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My role as a senior Lecturer (Education) is a recent appointment with Queens University Belfast and I have responsibilities for teaching, developing and leading the BSc Learning Disabilities Nursing programme. Prior to this appointment, I held an academic appointment as College Lecturer in the School of Nursing and Midwifery, University College Cork (UCC) for 12 years. My current role has allowed me to forge new links with practice in the North and has given me many opportunities to engage with practice, research and most of all teaching.
In 1992 I qualified as a Registered Nurse in Intellectual Disability in St James School of Nursing, COPE Foundation, Cork in the Republic of Ireland. In 2002, I returned to University College Cork to undertake my BSc in Nursing primary degree and over a twelve year period I undertook further education and hold two Masters degrees (MA; MSc) as well as a Doctor in Nursing (DN) degree which I successfully completed in 2014.
My career started in the late 1980’s when I began working in learning disabilities services as a Care Assistant. For me, this was probably one of the most important professional developments as I became very passionate about supporting those with learning disabilities. This was because I had the privilege of working with some fantastic Learning Disabilities Nurses who saw potential in me. I was encouraged to progress my career and subsequently enrolled in the Intellectual Disabilities Nursing programme in Cork in 1988.
Going back to third level education in 2002 as a student to undertake my BSc Nursing degree was another of those highlights. Again it was those people I met along the way who encouraged and facilitated me with wonderful opportunities in terms of pursuing a career in education. I loved working in clinical practice but also felt that I could be an educator that students could learn from.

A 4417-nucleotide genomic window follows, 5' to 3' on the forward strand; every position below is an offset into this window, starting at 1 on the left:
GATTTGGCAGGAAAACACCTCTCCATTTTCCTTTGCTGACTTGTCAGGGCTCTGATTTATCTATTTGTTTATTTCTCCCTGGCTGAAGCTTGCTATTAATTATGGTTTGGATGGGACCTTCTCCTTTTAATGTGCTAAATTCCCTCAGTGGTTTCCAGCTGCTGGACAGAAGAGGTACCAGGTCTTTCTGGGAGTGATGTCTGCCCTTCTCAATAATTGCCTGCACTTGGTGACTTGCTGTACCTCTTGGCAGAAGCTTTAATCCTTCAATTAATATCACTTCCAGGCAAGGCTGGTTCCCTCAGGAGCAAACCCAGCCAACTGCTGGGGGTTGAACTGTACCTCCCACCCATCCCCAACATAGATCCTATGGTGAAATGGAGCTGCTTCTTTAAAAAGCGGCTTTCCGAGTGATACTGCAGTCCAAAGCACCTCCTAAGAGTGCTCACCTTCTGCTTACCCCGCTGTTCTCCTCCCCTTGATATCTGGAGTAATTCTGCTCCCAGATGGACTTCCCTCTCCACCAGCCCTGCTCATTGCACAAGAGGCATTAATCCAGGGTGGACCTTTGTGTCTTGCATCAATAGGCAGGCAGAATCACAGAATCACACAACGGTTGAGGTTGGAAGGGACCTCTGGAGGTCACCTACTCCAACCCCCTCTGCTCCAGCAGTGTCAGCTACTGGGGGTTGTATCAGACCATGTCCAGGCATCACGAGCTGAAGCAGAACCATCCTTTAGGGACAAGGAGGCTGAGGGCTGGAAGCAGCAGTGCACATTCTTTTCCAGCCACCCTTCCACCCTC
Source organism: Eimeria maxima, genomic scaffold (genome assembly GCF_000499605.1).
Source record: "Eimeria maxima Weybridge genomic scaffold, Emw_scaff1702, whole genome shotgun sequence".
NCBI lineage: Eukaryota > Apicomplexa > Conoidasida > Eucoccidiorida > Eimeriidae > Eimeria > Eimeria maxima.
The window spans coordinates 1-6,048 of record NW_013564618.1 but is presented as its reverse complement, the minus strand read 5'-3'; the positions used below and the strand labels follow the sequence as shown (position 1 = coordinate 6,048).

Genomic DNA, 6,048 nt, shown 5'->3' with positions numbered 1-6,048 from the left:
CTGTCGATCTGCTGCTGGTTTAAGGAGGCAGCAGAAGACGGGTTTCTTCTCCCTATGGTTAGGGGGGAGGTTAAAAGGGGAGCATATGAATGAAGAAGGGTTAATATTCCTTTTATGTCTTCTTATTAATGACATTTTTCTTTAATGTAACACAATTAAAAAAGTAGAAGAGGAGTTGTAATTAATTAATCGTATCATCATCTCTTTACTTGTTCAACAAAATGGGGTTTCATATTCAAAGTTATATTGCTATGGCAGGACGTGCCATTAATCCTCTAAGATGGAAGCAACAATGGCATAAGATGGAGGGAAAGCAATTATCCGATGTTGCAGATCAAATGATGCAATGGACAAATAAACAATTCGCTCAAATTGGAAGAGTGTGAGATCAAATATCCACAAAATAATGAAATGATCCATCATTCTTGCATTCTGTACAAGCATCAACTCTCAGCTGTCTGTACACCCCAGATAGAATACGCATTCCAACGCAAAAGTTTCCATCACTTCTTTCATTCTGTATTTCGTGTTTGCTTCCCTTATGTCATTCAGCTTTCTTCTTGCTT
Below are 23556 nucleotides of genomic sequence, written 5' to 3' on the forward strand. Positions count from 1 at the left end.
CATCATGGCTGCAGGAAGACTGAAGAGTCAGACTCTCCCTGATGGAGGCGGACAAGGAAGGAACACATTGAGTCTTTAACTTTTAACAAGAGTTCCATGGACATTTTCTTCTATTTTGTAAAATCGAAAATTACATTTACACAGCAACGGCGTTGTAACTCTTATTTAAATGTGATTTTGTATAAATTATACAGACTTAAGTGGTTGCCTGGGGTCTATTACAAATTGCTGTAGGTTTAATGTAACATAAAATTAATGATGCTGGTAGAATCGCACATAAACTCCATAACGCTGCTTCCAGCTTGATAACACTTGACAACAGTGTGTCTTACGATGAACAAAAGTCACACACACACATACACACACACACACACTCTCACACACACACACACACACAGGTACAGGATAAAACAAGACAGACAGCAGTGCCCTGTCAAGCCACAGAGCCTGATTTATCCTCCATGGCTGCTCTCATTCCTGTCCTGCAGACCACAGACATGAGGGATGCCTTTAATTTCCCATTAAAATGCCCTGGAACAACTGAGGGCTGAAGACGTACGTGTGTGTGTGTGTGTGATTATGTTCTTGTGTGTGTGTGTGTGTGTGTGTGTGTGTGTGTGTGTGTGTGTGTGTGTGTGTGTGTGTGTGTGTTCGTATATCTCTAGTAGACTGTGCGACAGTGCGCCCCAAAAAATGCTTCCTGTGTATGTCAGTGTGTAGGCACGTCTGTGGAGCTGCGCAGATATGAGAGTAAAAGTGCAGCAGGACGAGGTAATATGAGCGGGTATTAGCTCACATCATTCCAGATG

Even though I was determined to stop studying after successfully completing my primary degree I continued with my studies for another 10 years and one of the most intense and enjoyable experiences was graduating with a Doctor in Nursing degree (DN) in 2014. I never in my lifetime imagined that I would reach that level of academic achievement as when I left school at the age of 18, those opportunities were just not available. I recently had to submit a short bio in relation to a conference and when I read it, I thought oh my, on paper I looked so boring but in reality, my life has turned out so differently and I am still experiencing so many other highlights because of my Learning Disabilities qualification!!!
One of my most recent highlights is being appointed as a Senior Lecturer in Queens University Belfast. I was born in Cork, worked in Cork and never left Cork and to make the decision to move to the ‘North’ was probably one of those big decisions in my life that I never ever thought I’d get the opportunity to make! What a decision, I technically moved country, had to do a ‘right to work’ interview, had to get used to the sterling but more importantly get use to the Northern Ireland accents! And here I am in the North because of my Learning disabilities nursing qualification. Who knew!!
Firstly, it has got to be the student nurses in Queens! They are so engaging, so interesting and passionate about Learning Disabilities Nursing. It fills me with great satisfaction to see their growth and potential as they step into diverse and rewarding roles. They too have demonstrated their passion for Learning Disabilities Nursing and it is fantastic to see the range of clinical experiences that this course provides them with. Meeting so many new people across the University and services has been very interest and exciting as well.
My advice would be to say yes to every opportunity!!
I started working as a care Assistant and have held roles as a Staff Nurse, Clinical Placement Coordinator, Lecturer, Senior Lecturer and feel very empowered to call myself a Learning Disabilities Nurse.
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